This is the grimmest film of the whole Mad Max franchise. I’m a fan of Mad Max movies, but I was unsettled after this one ended, and I think it was because it was sooooo serious and dour. In most of the Mad Max movies there is a little levity or characters that bring humor into the situation (think of the the gyrocopter pilot, the feral boy, or even the warboy that helps Max in “Fury Road”), but there isn’t anyone like that in “Furiosa.” Everyone is just trying to survive this cruel world by the skin of their knuckles, and the only real outcome in any situation is violence and vengeance.

Lessons

A character named the History Man (George Shevtsov) opens the film with the quote “As the world falls around us how must we brave its cruelty?” which is incredibly apropos for “Furiosa.” Many of us in the real world may ask the same thing as society seems to have become more divided, dangerous, and disenchanting. For those who are raising children, they have serious concerns about the society we are finding ourselves in and the education choices they have for their children. Of course it’s nowhere near the Mad Max world but we are seeing major shifts in this post-Christiandom world.

The Bible verse Hebrews 10:25 urges believers “to not give up meeting together, but to encourage one another” and whether that is in a church, a small group, a prayer group, men’s/women’s fellowship, or some other venue, it is important now more than ever to find your tribe of believers so you can build yourself up in faith and truth.

I don’t think it works anymore to be the nomadic believer in today’s society. We need both encouragement and accountability from other Christ-followers to help us live rightly in these days before our Lord’s return. Together we brave the world’s cruelty and seek God’s protection and redemption in the part-time cultural wasteland.

If you are a fan of the franchise you may appreciate many things about “Furiosa,” but this may be a lot to take. If you choose to take the trip through this sandy violent wasteland know that you may need a good mind-shower after it’s all said and done.

  • Violence: Very Heavy to Extreme
  • Nudity: Moderate —nude in painting; bare-chested men; nipple piercings
  • Vulgar/Crude language: Moderate —b*llocks, testes (1), b*stard (2), p*ss (several)
  • Profane language: G*d (1)
  • Sex: None, but implied warlord harem; lots of creative and suggestive codpieces; son named Scrotus, another Erectus
  • Wokeism: see list
  • Drugs/Alcohol: Mild
  • Occult: None

Learn about DISCERNMENT—wisdom in making personal entertainment decisions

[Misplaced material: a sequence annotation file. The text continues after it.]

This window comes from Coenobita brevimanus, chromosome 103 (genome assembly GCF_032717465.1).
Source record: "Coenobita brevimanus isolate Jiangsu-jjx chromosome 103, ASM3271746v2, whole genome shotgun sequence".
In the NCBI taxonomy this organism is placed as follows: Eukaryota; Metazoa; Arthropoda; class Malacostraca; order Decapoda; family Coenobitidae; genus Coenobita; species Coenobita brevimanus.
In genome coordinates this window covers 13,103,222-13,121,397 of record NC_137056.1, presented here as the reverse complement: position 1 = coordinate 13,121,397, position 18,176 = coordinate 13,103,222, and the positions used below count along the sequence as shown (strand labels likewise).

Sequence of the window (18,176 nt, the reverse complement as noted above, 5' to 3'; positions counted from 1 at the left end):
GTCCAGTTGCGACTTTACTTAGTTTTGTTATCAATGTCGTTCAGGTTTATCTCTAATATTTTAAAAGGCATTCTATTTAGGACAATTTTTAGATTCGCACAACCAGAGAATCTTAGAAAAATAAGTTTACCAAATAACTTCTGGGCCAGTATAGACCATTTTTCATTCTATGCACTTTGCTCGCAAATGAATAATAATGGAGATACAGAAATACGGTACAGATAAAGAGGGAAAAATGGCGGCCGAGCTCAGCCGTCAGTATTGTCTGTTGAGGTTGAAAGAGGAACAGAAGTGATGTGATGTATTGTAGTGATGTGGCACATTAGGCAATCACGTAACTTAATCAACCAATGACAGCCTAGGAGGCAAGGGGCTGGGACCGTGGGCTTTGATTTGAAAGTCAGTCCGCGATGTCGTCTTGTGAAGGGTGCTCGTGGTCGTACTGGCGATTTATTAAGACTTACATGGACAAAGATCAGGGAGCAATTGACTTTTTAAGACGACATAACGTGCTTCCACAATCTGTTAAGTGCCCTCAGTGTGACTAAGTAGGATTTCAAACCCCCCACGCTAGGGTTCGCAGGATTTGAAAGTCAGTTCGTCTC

cinema tickets. ©  Alexey SmirnovEvery time you buy a movie ticket or buy or rent a video you are in effect casting a vote telling Hollywood, “I’ll pay for that. That’s what I want.” Read our article

See list of Relevant Issues—questions-and-answers.


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Movie Critics
…Hate to be a grouch when legions of social media film bros are breathlessly worshipping at the altar of The Demi-God of Cinema, George Miller, but “Furiosa” is a big step down from “Mad Max: Fury Road.” …
David Rooney, The Hollywood Reporter
…the grimmest and most deliberately punishing of Miller’s visions. The occasional stabs at black comedy feel a little off. …Miller’s not kidding around. He doesn’t like how humankind mistreats its home or degrades the culture with “ridiculous perversions and witty mutilations.” …
Michael Phillips, Chicago Tribune
…takes itself far too seriously… “Furiosa” is all spectacle and no vision… the movie, divided into chapters with droney titles like “Lessons from the Wasteland,” evolves into a slog that’s working hard to persuade us we’re having a good time, though it may not be actually giving us one. …
Stephanie Zacharek, Time
…the first “Mad Max” movie I can remember that just drags through the violent and occasionally exciting later acts. …gets to be a repetitive drag… [2/4]
Roger Moore, Movie Nation
…Miller’s strenuous efforts to up the ante come to feel more exhausting than exhilarating. You soon reach the point where you're sick of sand, sick of explosions, sick of off-puttingly sadistic violence, and sick of thunderous drums bashing away on the soundtrack, and yet the film keeps piling on more and more and more of them. … [3/5]
Nicholas Barber, BBC
…as dazzling sequences, but George Miller’s overstuffed epic is no ‘Fury Road’…
Owen Gleiberman, Variety
…“FURIOSA” bombs hard at the box office: “Worst Memorial Day opening in over 4 decades”… Could it be that no one was interested in seeing an origin-story spinoff about a female character no one ever cared about? Perhaps, maybe, no one is interested in seeing a Mad-Max movie with no Mad Max?…
Holly Ash, NotTheBee
…Your level of enjoyment will depend on whether or not you need a message with your mayhem. …
Wendy Ide, The Guardian (UK)
…Hardcore fans of Mad Max will find a great deal to like here, but if you are the sort of filmgoer who expects much more from George Miller, you will be left feeling shortchanged. …
Saibal Chatterjee, NDTV
…“Furiosa” isn’t trying to make the apocalypse look cool, George Miller’s “Fury Road” sequel is bleaker and more fantastical than you might expect… the pall of hopelessness that hangs over the movie… if you’re trying to make any sense of this, you’ll find it increasingly stalled out. …
Bilge Ebiri, Vulture (New York Magazine)
…“Furiosa” is a frustrating misstep. Its increased reliance on CGI and poor editing choices detract… I yearn for a return to Max’s story, with Tom Hardy or even an aging Mel Gibson reprising the role. …Furiosa’s journey…pales in comparison…
James McDonald, Irish Film Critic